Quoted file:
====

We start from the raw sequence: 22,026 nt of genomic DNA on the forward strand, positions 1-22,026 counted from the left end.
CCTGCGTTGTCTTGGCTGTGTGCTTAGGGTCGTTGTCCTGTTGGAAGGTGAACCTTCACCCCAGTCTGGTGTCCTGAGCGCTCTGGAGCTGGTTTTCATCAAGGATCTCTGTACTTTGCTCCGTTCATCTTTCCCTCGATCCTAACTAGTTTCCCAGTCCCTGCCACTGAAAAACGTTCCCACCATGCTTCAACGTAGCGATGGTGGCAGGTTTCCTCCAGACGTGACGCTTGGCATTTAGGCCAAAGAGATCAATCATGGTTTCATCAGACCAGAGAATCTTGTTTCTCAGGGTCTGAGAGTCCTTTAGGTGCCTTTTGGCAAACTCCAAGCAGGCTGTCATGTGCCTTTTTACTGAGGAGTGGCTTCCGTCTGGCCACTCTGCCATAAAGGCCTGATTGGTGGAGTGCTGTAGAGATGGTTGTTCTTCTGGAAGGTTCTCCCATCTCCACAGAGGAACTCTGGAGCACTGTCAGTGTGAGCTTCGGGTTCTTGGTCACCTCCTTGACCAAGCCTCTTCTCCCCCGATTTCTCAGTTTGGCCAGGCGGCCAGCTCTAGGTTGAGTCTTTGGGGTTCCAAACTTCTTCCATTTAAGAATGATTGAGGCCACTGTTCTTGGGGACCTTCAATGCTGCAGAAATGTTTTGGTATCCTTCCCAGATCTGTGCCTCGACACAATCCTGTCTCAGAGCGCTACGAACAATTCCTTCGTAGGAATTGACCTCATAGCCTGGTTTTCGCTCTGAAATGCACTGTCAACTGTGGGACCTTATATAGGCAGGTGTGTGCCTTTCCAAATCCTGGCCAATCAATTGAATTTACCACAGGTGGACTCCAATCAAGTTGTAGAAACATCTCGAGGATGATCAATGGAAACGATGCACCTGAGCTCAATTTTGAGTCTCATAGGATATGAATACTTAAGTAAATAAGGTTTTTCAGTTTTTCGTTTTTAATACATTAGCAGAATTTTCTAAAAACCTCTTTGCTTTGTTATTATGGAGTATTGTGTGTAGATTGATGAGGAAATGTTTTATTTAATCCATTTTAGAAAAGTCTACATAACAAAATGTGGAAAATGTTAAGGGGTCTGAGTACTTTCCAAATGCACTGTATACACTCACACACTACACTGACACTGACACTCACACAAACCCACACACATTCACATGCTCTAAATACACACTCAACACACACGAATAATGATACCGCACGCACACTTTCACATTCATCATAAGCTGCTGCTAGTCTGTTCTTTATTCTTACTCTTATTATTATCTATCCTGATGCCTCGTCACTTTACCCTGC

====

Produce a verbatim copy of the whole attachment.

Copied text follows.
We start from the raw sequence: 22,026 nt of genomic DNA on the forward strand, positions 1-22,026 counted from the left end.
CCTGCGTTGTCTTGGCTGTGTGCTTAGGGTCGTTGTCCTGTTGGAAGGTGAACCTTCACCCCAGTCTGGTGTCCTGAGCGCTCTGGAGCTGGTTTTCATCAAGGATCTCTGTACTTTGCTCCGTTCATCTTTCCCTCGATCCTAACTAGTTTCCCAGTCCCTGCCACTGAAAAACGTTCCCACCATGCTTCAACGTAGCGATGGTGGCAGGTTTCCTCCAGACGTGACGCTTGGCATTTAGGCCAAAGAGATCAATCATGGTTTCATCAGACCAGAGAATCTTGTTTCTCAGGGTCTGAGAGTCCTTTAGGTGCCTTTTGGCAAACTCCAAGCAGGCTGTCATGTGCCTTTTTACTGAGGAGTGGCTTCCGTCTGGCCACTCTGCCATAAAGGCCTGATTGGTGGAGTGCTGTAGAGATGGTTGTTCTTCTGGAAGGTTCTCCCATCTCCACAGAGGAACTCTGGAGCACTGTCAGTGTGAGCTTCGGGTTCTTGGTCACCTCCTTGACCAAGCCTCTTCTCCCCCGATTTCTCAGTTTGGCCAGGCGGCCAGCTCTAGGTTGAGTCTTTGGGGTTCCAAACTTCTTCCATTTAAGAATGATTGAGGCCACTGTTCTTGGGGACCTTCAATGCTGCAGAAATGTTTTGGTATCCTTCCCAGATCTGTGCCTCGACACAATCCTGTCTCAGAGCGCTACGAACAATTCCTTCGTAGGAATTGACCTCATAGCCTGGTTTTCGCTCTGAAATGCACTGTCAACTGTGGGACCTTATATAGGCAGGTGTGTGCCTTTCCAAATCCTGGCCAATCAATTGAATTTACCACAGGTGGACTCCAATCAAGTTGTAGAAACATCTCGAGGATGATCAATGGAAACGATGCACCTGAGCTCAATTTTGAGTCTCATAGGATATGAATACTTAAGTAAATAAGGTTTTTCAGTTTTTCGTTTTTAATACATTAGCAGAATTTTCTAAAAACCTCTTTGCTTTGTTATTATGGAGTATTGTGTGTAGATTGATGAGGAAATGTTTTATTTAATCCATTTTAGAAAAGTCTACATAACAAAATGTGGAAAATGTTAAGGGGTCTGAGTACTTTCCAAATGCACTGTATACACTCACACACTACACTGACACTGACACTCACACAAACCCACACACATTCACATGCTCTAAATACACACTCAACACACACGAATAATGATACCGCACGCACACTTTCACATTCATCATAAGCTGCTGCTAGTCTGTTCTTTATTCTTACTCTTATTATTATCTATCCTGATGCCTCGTCACTTTACCCTGC